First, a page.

Research Handbook on Art and Law
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Research Handbook on Art and Law

Edited by Jani McCutcheon and Fiona McGaughey

Featuring international contributions from leading and emerging scholars, this innovative Research Handbook presents a panoramic view of how law sees visual art, and how visual art sees law. It resists the conventional approach to art and law as inherently dissonant – one a discipline preoccupied with rationality, certainty and objectivity; the other a creative enterprise ensconced in the imaginary and inviting multiple, unique and subjective interpretations. Blending these two distinct disciplines, this unique Research Handbook bridges the gap between art and law.
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Chapter 13: Classifying art in diverse legal regimes: the function-aesthetic divide and the public interest

Marta Iljadica

Abstract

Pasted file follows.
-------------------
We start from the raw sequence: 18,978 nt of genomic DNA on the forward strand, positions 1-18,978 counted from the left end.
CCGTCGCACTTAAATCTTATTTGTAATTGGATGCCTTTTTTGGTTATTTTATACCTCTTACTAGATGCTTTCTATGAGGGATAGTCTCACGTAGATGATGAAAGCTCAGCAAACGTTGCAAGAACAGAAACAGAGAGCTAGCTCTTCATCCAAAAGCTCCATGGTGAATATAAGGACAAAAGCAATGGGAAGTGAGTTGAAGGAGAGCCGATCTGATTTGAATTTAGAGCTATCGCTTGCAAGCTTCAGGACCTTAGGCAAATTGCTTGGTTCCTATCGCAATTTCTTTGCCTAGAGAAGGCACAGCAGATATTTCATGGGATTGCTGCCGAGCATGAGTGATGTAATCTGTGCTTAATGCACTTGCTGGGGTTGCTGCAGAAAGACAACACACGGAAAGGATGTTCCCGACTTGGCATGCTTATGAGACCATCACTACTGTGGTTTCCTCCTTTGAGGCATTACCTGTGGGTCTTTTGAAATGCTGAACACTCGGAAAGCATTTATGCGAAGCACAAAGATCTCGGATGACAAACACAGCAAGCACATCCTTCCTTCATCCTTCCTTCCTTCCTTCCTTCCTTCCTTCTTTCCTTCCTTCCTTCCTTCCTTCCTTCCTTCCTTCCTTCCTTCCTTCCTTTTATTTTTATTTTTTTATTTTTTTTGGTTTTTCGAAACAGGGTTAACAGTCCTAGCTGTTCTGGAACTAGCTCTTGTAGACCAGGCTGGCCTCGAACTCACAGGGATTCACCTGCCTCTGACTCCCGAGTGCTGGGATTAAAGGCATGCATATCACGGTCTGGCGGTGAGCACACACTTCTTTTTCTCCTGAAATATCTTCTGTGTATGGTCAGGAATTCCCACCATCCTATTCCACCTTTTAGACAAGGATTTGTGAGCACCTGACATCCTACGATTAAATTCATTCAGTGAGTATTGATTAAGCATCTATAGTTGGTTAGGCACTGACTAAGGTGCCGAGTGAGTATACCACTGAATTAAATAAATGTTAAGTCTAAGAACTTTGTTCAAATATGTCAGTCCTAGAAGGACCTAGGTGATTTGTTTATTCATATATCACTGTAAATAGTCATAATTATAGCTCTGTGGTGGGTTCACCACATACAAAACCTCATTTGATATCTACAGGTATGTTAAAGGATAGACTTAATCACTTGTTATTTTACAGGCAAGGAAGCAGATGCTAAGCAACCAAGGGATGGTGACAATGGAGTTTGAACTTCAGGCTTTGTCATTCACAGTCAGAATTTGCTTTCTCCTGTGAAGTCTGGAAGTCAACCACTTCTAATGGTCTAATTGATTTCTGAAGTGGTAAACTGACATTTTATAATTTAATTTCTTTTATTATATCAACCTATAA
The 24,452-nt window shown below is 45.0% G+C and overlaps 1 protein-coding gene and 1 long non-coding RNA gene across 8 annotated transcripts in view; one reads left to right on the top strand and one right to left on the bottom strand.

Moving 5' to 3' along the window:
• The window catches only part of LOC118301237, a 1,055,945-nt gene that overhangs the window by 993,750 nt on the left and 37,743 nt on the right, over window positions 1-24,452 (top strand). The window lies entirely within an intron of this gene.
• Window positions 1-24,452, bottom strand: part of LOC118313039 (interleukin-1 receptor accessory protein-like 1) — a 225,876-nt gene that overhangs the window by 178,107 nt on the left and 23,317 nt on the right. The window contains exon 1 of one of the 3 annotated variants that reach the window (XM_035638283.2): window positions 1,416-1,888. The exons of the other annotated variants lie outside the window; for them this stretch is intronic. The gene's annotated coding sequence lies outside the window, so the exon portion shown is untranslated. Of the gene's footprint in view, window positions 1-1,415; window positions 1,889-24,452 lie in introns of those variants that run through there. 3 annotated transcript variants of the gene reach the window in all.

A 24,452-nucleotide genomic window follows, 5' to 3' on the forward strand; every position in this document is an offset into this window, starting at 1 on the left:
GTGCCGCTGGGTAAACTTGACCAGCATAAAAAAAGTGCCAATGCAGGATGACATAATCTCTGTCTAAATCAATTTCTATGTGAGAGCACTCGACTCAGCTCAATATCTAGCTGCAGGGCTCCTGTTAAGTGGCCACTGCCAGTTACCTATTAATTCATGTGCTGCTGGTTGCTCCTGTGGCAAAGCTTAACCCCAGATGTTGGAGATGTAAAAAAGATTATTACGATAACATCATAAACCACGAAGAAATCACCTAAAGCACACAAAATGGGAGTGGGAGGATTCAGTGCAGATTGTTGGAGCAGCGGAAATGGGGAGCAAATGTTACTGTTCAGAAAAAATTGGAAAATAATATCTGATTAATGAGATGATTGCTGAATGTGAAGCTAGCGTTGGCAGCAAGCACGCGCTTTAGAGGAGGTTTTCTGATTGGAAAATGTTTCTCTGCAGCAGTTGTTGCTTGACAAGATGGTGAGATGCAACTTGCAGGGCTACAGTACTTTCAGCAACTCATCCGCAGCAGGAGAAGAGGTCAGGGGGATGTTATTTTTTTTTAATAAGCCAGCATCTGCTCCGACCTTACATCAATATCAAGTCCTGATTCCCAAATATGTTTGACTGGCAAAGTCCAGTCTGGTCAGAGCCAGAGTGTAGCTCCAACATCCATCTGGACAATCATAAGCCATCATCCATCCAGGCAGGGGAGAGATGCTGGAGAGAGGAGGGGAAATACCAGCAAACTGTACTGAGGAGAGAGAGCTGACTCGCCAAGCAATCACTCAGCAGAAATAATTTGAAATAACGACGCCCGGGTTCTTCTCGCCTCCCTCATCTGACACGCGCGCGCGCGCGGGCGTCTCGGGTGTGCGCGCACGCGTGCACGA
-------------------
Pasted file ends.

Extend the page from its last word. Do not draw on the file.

This chapter examines UK courts’ classification of artistic objects in land, heritage, tax and ecclesiastical law disputes. It does so in an effort to identify themes common to the classification of objects across this diverse sample of legal areas. In interrogating specific examples, the chapter shows that a number of common themes emerge: the relevance of the art object’s placement within a particular space and, the maintenance (typically) of a distinction between utility and aesthetic enjoyment as the primary means of classification. The application of these rules to works of art have implications beyond the parties involved in a dispute, affecting the broader community, or communities, that may have an interest in preserving these art objects in a particular location.

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